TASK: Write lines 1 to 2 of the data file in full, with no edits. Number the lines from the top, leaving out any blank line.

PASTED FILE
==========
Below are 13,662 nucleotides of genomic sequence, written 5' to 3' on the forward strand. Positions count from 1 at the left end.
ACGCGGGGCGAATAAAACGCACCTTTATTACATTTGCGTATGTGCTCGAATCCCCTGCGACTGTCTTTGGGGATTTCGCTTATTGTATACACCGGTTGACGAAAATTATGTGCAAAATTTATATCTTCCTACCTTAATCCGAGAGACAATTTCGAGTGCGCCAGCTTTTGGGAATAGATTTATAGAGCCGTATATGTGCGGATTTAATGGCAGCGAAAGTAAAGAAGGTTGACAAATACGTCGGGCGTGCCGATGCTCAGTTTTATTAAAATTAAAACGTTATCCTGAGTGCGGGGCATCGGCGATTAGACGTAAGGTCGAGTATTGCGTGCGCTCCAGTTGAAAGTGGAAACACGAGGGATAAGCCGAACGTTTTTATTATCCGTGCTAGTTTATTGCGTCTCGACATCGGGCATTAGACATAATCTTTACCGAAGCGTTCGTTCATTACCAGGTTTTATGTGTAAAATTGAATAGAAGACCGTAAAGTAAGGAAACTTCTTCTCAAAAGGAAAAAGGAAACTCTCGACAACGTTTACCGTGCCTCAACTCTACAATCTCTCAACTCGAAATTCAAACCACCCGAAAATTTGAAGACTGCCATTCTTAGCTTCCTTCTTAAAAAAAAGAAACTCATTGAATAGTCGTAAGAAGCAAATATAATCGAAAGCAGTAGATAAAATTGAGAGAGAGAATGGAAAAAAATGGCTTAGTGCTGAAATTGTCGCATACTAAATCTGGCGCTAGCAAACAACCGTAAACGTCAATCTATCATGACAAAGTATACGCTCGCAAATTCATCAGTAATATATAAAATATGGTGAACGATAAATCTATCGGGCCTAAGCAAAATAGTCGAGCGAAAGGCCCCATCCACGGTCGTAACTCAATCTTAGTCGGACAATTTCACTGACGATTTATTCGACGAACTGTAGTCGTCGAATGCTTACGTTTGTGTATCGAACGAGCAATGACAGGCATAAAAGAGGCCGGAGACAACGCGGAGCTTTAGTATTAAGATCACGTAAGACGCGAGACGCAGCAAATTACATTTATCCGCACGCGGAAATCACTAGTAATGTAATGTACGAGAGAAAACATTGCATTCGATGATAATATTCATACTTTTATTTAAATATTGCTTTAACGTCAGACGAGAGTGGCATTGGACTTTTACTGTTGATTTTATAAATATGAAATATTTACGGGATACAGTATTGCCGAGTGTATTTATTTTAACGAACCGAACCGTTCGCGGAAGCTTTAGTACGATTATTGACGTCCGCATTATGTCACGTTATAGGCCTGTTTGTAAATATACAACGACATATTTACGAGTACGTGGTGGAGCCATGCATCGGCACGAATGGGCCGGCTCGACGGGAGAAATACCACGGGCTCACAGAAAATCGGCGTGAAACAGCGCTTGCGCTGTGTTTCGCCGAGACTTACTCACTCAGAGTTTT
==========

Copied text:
Below are 13,662 nucleotides of genomic sequence, written 5' to 3' on the forward strand. Positions count from 1 at the left end.
ACGCGGGGCGAATAAAACGCACCTTTATTACATTTGCGTATGTGCTCGAATCCCCTGCGACTGTCTTTGGGGATTTCGCTTATTGTATACACCGGTTGACGAAAATTATGTGCAAAATTTATATCTTCCTACCTTAATCCGAGAGACAATTTCGAGTGCGCCAGCTTTTGGGAATAGATTTATAGAGCCGTATATGTGCGGATTTAATGGCAGCGAAAGTAAAGAAGGTTGACAAATACGTCGGGCGTGCCGATGCTCAGTTTTATTAAAATTAAAACGTTATCCTGAGTGCGGGGCATCGGCGATTAGACGTAAGGTCGAGTATTGCGTGCGCTCCAGTTGAAAGTGGAAACACGAGGGATAAGCCGAACGTTTTTATTATCCGTGCTAGTTTATTGCGTCTCGACATCGGGCATTAGACATAATCTTTACCGAAGCGTTCGTTCATTACCAGGTTTTATGTGTAAAATTGAATAGAAGACCGTAAAGTAAGGAAACTTCTTCTCAAAAGGAAAAAGGAAACTCTCGACAACGTTTACCGTGCCTCAACTCTACAATCTCTCAACTCGAAATTCAAACCACCCGAAAATTTGAAGACTGCCATTCTTAGCTTCCTTCTTAAAAAAAAGAAACTCATTGAATAGTCGTAAGAAGCAAATATAATCGAAAGCAGTAGATAAAATTGAGAGAGAGAATGGAAAAAAATGGCTTAGTGCTGAAATTGTCGCATACTAAATCTGGCGCTAGCAAACAACCGTAAACGTCAATCTATCATGACAAAGTATACGCTCGCAAATTCATCAGTAATATATAAAATATGGTGAACGATAAATCTATCGGGCCTAAGCAAAATAGTCGAGCGAAAGGCCCCATCCACGGTCGTAACTCAATCTTAGTCGGACAATTTCACTGACGATTTATTCGACGAACTGTAGTCGTCGAATGCTTACGTTTGTGTATCGAACGAGCAATGACAGGCATAAAAGAGGCCGGAGACAACGCGGAGCTTTAGTATTAAGATCACGTAAGACGCGAGACGCAGCAAATTACATTTATCCGCACGCGGAAATCACTAGTAATGTAATGTACGAGAGAAAACATTGCATTCGATGATAATATTCATACTTTTATTTAAATATTGCTTTAACGTCAGACGAGAGTGGCATTGGACTTTTACTGTTGATTTTATAAATATGAAATATTTACGGGATACAGTATTGCCGAGTGTATTTATTTTAACGAACCGAACCGTTCGCGGAAGCTTTAGTACGATTATTGACGTCCGCATTATGTCACGTTATAGGCCTGTTTGTAAATATACAACGACATATTTACGAGTACGTGGTGGAGCCATGCATCGGCACGAATGGGCCGGCTCGACGGGAGAAATACCACGGGCTCACAGAAAATCGGCGTGAAACAGCGCTTGCGCTGTGTTTCGCCGAGACTTACTCACTCAGAGTTTT